As Margaret White, the brutal and puritanical mother who nearly stabs her daughter at birth and who scratches her own wrists until they bleed, the wonderful Julianne Moore provides the only moments of real horror in the film. Her character offers brief, bloody moments that are intimate and disturbing in a way that the spectacular gore of Carrie’s revenge is not.
Even though she isn’t nearly as terrifying as her mother, Moretz’s Carrie remains a compelling character. In contrast to Spacek’s Carrie, who is a pale, ungainly creature broken by her mother’s abuse, Moretz’s Carrie is a well-coiffed, articulate, charming young woman. She seems like a girl who might be normal if she could just get away from her mother.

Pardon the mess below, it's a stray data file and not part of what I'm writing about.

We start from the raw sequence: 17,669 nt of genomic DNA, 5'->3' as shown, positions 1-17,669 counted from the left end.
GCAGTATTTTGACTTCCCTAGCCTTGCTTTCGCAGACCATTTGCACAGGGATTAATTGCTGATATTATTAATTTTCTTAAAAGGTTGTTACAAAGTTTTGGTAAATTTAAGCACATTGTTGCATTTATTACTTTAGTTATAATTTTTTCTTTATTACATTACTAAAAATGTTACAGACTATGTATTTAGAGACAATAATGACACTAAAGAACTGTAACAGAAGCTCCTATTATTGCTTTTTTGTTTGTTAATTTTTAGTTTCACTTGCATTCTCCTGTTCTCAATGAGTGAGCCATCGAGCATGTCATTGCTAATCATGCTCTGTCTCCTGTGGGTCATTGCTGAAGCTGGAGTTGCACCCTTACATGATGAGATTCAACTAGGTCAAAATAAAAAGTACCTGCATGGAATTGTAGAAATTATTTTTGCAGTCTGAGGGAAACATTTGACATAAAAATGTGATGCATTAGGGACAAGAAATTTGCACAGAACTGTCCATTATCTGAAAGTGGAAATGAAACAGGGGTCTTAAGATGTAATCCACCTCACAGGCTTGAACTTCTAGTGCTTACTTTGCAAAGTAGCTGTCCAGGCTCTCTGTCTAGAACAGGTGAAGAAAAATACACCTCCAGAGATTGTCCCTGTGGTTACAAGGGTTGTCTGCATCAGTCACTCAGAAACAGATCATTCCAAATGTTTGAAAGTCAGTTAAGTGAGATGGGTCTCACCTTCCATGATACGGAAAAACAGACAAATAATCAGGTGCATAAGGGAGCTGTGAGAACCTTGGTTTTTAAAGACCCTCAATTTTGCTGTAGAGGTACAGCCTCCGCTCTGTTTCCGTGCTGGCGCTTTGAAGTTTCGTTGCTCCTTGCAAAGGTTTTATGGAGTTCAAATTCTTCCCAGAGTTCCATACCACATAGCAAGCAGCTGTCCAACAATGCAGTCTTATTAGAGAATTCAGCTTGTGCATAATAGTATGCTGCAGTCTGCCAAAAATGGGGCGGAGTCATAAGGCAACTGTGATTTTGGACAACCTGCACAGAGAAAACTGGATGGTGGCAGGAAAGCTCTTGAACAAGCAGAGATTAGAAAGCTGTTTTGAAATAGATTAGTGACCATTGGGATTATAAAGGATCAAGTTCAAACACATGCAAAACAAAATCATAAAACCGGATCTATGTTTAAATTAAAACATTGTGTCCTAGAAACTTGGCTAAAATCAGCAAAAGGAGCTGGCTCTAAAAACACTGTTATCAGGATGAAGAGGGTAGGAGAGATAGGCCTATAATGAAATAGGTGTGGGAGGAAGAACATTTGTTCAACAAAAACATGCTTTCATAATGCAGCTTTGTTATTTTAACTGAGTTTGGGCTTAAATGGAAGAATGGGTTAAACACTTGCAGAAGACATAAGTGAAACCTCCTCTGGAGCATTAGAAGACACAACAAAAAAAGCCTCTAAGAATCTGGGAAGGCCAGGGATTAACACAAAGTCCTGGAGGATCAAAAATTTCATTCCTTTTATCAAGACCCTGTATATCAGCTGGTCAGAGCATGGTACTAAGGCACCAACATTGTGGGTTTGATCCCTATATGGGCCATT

On prom night, when Moretz’s Carrie unleashes her wrath on the gymnasium, she does so with cool deliberation instead of Spacek’s primal rage. This Carrie is consciously trying to figure out how to use her powers. The wrath that she unleashes on the gym is not the cosmic revenge of a horror film, but instead is a part of a coming-of-age story of a fragile adolescent girl who is beginning to discover just how far her own power goes.